Thursday, October 18, 2012

Writing a Screenplay?

I absolutely LOVE the book, "Writing Screenplays that Sell," by Michael Hauge!

Writing Screenplays That Sell, New Twentieth Anniversary Edition: The Complete Guide to Turning Story Concepts into Movie and Television Deals

How often are you writing a book and you can see the characters in living color inside your head? How often do you wonder if your dialogue is where it should be, or if the story is strong enough to carry the main character to the end? Have you ever considered the importance of theme? Structure? Writing individual scenes?

I have never written a screenplay, but I can tell you when I've seen a good one and when I haven't. Perhaps the end isn't realistic and unbelievable--probably a problem with character development. The scenes jump, and don't flow. Probably a problem with structure.

The cool thing about Hauge is that he analyses the movie we all know and love, The Karate Kid. What made the movie such a success? What elements were important? Did the movie also have weaknesses?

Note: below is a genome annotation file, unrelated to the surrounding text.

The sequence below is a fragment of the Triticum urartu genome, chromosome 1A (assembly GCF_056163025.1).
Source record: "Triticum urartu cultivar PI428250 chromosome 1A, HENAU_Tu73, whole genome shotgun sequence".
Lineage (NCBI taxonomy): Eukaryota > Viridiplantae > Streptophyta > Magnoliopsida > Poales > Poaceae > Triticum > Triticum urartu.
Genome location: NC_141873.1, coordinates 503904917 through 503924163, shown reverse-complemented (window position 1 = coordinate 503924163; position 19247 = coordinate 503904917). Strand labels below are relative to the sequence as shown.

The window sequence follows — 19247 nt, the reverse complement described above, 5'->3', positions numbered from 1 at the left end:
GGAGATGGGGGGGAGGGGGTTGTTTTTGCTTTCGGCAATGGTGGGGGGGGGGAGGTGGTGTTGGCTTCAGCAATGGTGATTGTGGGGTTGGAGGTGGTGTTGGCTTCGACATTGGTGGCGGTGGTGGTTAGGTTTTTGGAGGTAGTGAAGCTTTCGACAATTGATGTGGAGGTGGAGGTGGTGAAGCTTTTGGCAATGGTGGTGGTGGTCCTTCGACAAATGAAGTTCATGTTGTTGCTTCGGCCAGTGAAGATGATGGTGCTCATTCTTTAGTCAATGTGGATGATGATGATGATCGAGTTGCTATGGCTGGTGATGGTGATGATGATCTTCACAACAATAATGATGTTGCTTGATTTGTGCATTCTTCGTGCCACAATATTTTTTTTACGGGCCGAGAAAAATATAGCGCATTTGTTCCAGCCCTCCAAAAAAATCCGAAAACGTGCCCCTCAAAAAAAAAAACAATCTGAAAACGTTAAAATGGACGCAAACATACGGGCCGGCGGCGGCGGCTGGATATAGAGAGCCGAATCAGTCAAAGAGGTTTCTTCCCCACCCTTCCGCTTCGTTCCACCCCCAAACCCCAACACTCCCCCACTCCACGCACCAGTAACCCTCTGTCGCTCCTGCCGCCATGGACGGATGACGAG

Hauge also discusses the weaknesses of the movie; things such as predictability and a slow beginning.

Can either of these issues relate to a book you are writing?

You bet.

When it comes to writing books I tend to shy away from the punctuation type, unless I have a question that needs to be answered. But often, the best writing books are those that teach you not only how to write with flavor, but how to get an audience interested for life.

Have a favorite book on writing? I would love it if you shared it here.



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